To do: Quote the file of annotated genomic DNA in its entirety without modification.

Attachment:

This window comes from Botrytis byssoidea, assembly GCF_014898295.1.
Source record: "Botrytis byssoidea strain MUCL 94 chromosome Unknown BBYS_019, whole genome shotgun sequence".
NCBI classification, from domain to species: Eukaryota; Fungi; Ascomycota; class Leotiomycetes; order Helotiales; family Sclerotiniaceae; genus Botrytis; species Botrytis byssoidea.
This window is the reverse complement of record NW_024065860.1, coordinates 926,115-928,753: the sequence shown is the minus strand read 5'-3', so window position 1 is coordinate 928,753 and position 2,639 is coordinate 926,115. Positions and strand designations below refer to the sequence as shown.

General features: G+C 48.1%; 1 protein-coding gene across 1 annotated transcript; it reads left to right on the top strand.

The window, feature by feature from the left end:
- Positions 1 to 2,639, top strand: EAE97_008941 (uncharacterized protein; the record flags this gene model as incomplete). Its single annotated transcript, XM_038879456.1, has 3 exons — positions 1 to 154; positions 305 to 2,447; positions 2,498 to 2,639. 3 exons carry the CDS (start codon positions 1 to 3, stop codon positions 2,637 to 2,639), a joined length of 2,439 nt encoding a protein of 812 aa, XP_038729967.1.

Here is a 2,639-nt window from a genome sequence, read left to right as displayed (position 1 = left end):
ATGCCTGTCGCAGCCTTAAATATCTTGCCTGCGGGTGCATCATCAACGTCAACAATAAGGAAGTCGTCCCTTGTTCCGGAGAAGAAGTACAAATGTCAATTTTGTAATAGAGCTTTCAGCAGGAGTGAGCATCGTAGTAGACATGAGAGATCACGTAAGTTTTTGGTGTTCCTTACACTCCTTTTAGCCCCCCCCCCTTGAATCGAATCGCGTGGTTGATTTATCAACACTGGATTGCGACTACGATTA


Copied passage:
This window comes from Botrytis byssoidea, assembly GCF_014898295.1.
Source record: "Botrytis byssoidea strain MUCL 94 chromosome Unknown BBYS_019, whole genome shotgun sequence".
NCBI classification, from domain to species: Eukaryota; Fungi; Ascomycota; class Leotiomycetes; order Helotiales; family Sclerotiniaceae; genus Botrytis; species Botrytis byssoidea.
This window is the reverse complement of record NW_024065860.1, coordinates 926,115-928,753: the sequence shown is the minus strand read 5'-3', so window position 1 is coordinate 928,753 and position 2,639 is coordinate 926,115. Positions and strand designations below refer to the sequence as shown.

General features: G+C 48.1%; 1 protein-coding gene across 1 annotated transcript; it reads left to right on the top strand.

The window, feature by feature from the left end:
- Positions 1 to 2,639, top strand: EAE97_008941 (uncharacterized protein; the record flags this gene model as incomplete). Its single annotated transcript, XM_038879456.1, has 3 exons — positions 1 to 154; positions 305 to 2,447; positions 2,498 to 2,639. 3 exons carry the CDS (start codon positions 1 to 3, stop codon positions 2,637 to 2,639), a joined length of 2,439 nt encoding a protein of 812 aa, XP_038729967.1.

Here is a 2,639-nt window from a genome sequence, read left to right as displayed (position 1 = left end):
ATGCCTGTCGCAGCCTTAAATATCTTGCCTGCGGGTGCATCATCAACGTCAACAATAAGGAAGTCGTCCCTTGTTCCGGAGAAGAAGTACAAATGTCAATTTTGTAATAGAGCTTTCAGCAGGAGTGAGCATCGTAGTAGACATGAGAGATCACGTAAGTTTTTGGTGTTCCTTACACTCCTTTTAGCCCCCCCCCCTTGAATCGAATCGCGTGGTTGATTTATCAACACTGGATTGCGACTACGATTA